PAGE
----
Smart continued on how vital the twins’ contributions are to the current state of Nevada basketball, claiming their numbers would be in the rafters had they come to VCU.

“Caleb is a phenomenal scorer. He's always been wired to score. He's extremely confident. He really gets going. His first step is very, very fast,” Smart said. “Cody is as versatile as there is in college basketball. He literally can do anything you ask a guy to do on the court, rebound, defend, play point guard, initiate offense, shoot, drive, post up. Whatever you need.”

But Smart will play the cards he was dealt to counter Nevada’s quickness, including freshman point guard Matt Coleman. Coleman’s development from November to present day has been noteworthy, and plenty of pressure will be on the 20-year old freshman to ensure Texas’ backcourt does enough to advance past Nevada and earn a ticket to the second round against Cincinnati or Georgia State on Sunday.

“As a point guard, I always want to find ways to get my big fellas involved here,” Coleman said. “So I'm going to do everything I can to always make sure their presence is felt offensively and defensively. If it's giving them the ball, making them run the floor, just getting them involved.”

Despite the team’s status as a 10-seed, the Longhorns are already dreaming big of what their 18th tournament appearance in 20 years could culminate to — a trip to San Antonio for the Final Four. Texas’ road to the Final Four starts Friday at 3:30 p.m.

“Personally, I would love to have that feeling of being a freshman, going all the way to the Final Four,” Coleman said. “That's what you dream of. You dream of playing in March and having an opportunity to actually be here is why not make the best of it?”

Former Texas baseball coach Augie Garrido passed away at age 79 on Thursday morning. 

Photo Credit: Pearce Murphy | Daily Texan Staff

Texas head coach David Pierce remembers the first time he crossed paths with former head coach Augie Garrido.

Pierce was a restricted earnings coach for Rice. Garrido was the head coach for Cal State Fullerton. The two teams squared off for a game during the 1991 season.

Garrido’s team took an early lead and rode it throughout the matchup. By the seventh inning, the Titans led, 7-0. Pierce’s team was frustrated. His pitcher tried pegging the next batter, who took exception. The two teams began brawling on the field and multiple players were ejected.

“Right then is when I knew (Garrido) was somebody special,” Pierce said. “He was planning to win the game and that's what he felt like he had to do.”

When Garrido resigned as Texas’ head coach in 2016, he remained close to the program as a special assistant to then-athletic director Mike Perrin. When Pierce arrived as Garrido’s replacement, the pair already had a mutual respect for each other.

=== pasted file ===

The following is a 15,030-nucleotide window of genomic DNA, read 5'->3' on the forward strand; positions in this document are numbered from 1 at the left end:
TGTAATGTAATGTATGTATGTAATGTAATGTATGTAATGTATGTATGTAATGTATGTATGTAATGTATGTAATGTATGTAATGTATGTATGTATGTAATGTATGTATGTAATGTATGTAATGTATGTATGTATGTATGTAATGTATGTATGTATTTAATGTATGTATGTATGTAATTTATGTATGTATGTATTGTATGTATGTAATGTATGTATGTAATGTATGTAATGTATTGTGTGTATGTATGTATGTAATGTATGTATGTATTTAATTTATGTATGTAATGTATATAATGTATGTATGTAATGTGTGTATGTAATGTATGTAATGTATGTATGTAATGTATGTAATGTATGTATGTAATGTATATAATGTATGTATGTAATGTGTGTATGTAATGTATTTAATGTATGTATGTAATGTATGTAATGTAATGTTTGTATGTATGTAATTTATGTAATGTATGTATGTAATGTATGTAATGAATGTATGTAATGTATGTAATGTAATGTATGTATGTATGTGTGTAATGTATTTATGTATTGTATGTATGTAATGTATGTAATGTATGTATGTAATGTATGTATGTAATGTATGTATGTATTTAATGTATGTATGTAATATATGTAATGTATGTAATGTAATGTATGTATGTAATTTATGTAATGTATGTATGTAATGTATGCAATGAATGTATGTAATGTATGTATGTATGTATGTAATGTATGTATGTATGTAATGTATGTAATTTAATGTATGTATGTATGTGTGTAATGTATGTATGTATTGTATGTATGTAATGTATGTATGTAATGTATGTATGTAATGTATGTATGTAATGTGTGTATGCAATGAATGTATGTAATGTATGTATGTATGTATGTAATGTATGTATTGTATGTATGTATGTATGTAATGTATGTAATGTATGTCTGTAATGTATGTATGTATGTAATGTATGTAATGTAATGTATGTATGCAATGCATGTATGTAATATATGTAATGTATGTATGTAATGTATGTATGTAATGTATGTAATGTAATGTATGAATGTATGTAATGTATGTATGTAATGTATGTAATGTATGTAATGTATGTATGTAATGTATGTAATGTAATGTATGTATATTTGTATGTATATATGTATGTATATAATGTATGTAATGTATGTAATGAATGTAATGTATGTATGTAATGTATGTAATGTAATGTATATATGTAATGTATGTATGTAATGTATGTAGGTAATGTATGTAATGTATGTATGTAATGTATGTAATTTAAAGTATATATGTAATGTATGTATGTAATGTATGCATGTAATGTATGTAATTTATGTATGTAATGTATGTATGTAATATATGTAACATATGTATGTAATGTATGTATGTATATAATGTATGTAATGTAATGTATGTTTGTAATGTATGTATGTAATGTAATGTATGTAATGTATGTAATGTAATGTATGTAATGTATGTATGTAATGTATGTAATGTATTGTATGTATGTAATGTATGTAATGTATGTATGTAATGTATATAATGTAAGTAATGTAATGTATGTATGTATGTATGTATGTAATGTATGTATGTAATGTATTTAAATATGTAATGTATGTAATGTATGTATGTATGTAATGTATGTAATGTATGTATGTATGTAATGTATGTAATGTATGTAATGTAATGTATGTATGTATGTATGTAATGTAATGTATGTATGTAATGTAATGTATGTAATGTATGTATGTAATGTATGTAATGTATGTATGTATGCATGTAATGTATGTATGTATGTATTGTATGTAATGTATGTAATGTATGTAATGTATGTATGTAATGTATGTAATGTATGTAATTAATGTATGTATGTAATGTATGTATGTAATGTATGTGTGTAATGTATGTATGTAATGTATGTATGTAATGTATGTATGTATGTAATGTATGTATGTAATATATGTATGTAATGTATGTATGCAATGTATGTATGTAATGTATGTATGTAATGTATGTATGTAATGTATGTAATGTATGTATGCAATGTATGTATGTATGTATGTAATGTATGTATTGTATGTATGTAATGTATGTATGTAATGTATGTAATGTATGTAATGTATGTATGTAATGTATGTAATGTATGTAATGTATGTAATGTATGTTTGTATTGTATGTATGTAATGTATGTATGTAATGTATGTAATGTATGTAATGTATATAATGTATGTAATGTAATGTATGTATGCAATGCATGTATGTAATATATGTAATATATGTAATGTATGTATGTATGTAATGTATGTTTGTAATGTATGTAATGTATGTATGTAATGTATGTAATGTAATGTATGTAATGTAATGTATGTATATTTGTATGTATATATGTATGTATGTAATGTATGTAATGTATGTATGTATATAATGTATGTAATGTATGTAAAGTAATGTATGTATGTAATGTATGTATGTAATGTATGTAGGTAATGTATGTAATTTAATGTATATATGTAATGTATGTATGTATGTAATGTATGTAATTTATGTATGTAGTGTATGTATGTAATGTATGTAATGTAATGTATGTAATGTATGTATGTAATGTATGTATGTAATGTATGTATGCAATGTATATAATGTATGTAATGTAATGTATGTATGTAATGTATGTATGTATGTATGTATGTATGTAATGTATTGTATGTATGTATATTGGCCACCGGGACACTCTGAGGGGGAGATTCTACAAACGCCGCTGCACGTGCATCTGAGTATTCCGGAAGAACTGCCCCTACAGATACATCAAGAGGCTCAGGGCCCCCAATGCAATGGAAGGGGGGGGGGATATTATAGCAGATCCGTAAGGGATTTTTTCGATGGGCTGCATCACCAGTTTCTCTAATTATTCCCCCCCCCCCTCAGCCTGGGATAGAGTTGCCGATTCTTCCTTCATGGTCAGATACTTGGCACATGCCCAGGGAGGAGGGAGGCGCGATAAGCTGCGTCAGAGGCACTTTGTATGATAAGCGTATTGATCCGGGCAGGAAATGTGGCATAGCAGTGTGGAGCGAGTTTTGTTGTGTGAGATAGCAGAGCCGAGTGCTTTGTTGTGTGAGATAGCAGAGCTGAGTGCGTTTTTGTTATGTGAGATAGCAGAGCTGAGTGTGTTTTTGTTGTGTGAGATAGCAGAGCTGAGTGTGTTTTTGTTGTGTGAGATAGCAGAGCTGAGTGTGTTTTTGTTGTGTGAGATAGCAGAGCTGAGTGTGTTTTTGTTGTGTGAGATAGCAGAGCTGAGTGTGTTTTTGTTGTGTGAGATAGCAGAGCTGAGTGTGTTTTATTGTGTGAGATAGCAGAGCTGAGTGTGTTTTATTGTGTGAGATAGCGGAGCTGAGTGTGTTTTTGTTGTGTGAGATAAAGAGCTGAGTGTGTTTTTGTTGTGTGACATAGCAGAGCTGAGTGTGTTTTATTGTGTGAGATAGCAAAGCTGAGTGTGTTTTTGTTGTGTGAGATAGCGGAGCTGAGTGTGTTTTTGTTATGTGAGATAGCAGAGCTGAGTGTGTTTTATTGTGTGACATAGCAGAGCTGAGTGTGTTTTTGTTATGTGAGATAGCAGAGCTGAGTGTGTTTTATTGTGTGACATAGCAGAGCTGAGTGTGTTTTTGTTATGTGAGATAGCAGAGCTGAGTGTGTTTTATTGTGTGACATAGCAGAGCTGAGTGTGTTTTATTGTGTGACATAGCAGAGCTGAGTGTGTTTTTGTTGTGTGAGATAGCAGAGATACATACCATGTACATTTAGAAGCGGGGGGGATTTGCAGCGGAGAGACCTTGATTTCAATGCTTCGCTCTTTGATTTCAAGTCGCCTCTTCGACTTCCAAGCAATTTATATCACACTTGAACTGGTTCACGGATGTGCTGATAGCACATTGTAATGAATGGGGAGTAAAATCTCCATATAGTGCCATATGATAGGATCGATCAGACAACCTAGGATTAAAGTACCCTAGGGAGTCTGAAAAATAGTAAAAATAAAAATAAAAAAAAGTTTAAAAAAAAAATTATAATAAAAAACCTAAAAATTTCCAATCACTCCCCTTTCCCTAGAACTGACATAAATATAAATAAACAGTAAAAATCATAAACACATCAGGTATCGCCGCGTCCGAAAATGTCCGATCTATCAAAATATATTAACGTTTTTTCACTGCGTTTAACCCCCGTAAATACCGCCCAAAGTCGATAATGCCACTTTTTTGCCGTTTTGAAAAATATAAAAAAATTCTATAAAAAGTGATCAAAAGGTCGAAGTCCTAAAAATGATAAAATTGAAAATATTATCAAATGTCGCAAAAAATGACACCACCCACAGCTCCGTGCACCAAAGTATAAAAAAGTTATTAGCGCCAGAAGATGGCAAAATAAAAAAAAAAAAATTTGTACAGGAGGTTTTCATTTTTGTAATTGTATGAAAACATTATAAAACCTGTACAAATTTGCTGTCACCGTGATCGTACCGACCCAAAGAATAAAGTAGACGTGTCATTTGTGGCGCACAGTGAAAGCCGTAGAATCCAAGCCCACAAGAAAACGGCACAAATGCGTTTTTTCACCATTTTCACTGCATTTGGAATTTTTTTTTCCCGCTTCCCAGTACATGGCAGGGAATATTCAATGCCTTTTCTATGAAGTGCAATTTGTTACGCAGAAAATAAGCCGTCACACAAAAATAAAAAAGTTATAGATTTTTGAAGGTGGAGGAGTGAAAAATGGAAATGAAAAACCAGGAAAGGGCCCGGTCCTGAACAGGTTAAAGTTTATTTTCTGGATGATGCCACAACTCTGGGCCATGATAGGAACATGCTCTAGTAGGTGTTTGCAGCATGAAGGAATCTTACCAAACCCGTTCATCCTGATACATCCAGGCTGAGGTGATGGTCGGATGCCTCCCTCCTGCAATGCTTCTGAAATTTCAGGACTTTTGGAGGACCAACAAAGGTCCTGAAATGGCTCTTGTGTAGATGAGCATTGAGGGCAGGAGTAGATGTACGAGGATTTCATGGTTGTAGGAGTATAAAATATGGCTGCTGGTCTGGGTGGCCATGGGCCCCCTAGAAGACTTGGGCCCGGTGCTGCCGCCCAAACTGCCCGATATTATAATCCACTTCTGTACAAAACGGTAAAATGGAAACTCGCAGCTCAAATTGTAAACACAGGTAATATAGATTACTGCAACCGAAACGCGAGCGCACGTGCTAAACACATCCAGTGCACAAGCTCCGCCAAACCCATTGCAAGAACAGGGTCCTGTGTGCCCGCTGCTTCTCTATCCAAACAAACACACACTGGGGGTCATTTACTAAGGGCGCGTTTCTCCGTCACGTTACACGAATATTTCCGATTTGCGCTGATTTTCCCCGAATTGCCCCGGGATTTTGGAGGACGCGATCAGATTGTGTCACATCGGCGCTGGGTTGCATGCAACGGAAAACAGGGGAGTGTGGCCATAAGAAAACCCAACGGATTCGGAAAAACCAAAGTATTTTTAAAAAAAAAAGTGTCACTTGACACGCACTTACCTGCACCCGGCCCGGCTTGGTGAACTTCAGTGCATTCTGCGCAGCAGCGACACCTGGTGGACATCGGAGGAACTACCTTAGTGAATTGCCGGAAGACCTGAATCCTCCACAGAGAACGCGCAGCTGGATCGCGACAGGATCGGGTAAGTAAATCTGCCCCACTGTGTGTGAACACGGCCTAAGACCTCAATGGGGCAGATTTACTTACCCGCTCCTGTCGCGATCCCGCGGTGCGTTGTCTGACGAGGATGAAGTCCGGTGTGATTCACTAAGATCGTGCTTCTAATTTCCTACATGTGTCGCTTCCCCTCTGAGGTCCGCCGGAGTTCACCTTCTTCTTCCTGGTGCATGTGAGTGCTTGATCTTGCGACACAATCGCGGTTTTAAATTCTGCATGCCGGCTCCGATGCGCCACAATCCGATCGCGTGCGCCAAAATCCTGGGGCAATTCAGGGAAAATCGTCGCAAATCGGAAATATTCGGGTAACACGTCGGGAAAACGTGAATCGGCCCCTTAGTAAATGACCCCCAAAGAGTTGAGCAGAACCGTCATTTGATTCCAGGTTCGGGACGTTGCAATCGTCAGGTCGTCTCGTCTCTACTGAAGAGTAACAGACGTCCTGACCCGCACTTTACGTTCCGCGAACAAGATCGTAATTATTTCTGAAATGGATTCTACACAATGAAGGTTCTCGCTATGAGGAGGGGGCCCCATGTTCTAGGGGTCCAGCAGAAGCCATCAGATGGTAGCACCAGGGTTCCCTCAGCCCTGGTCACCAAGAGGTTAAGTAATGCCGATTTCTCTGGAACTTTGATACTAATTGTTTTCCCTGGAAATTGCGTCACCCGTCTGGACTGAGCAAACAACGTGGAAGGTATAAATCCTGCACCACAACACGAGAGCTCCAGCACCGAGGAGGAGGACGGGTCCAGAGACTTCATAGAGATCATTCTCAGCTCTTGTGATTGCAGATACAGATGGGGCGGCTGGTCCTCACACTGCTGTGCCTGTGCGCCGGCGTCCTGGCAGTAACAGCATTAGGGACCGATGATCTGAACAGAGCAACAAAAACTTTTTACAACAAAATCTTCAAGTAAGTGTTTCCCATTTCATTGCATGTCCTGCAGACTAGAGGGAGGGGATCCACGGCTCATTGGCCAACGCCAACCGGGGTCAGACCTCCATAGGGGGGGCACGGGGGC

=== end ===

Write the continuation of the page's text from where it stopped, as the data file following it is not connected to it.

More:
“I’m thankful for our friendship,” Garrido said in his last text message to Pierce before his passing on Thursday morning.

“I'm just thankful that I was around him but really, really thankful that he embraced me,” Pierce said. “That says it all for me. I mean he has become one of my very good friends over the past couple of years. And so, there's so many people in our building that are struggling right now with his loss. I'm up here speaking on behalf of all those that Coach Garrido is truly missed.”

Garrido’s loss has been hard for many people. Hundreds of people have reached out to the team wishing to give their thoughts, prayers and condolences.

“Obviously, it's a sad day for a program, sad day for college baseball,” director of baseball operations Drew Bishop said. “You get to see what his reach was really easily in a situation like this.”

Bishop played for Garrido at Texas from 2005–2008. He noticed during his career that Garrido always knew the right thing to say in any situation — not just baseball. It helped him stay in touch with his players, even in retirement.

“A lot of times it's not about baseball, it's really, it’s life, it’s about friendship,” Bishop said. “You know, he would care a lot more about how we were doing individually than he would ever wonder or have any idea or any knowledge or feel for baseball.”

Pierce and Bishop will turn their attention to consoling Texas’ current players and helping them move past the loss. They’ll try to find the right thing to say, just as Garrido used to.

“I want to tell them what he means to me and I want to tell them what he means to our game and to so many people that he cross paths with,” Pierce said. “And I want them to really appreciate what they have and reflect on what we could possibly become. I just want him to be a part of our program like he always has.”

“I know and anybody that knows him, he wouldn't want us to spend more than a second sad about it,” Bishop said.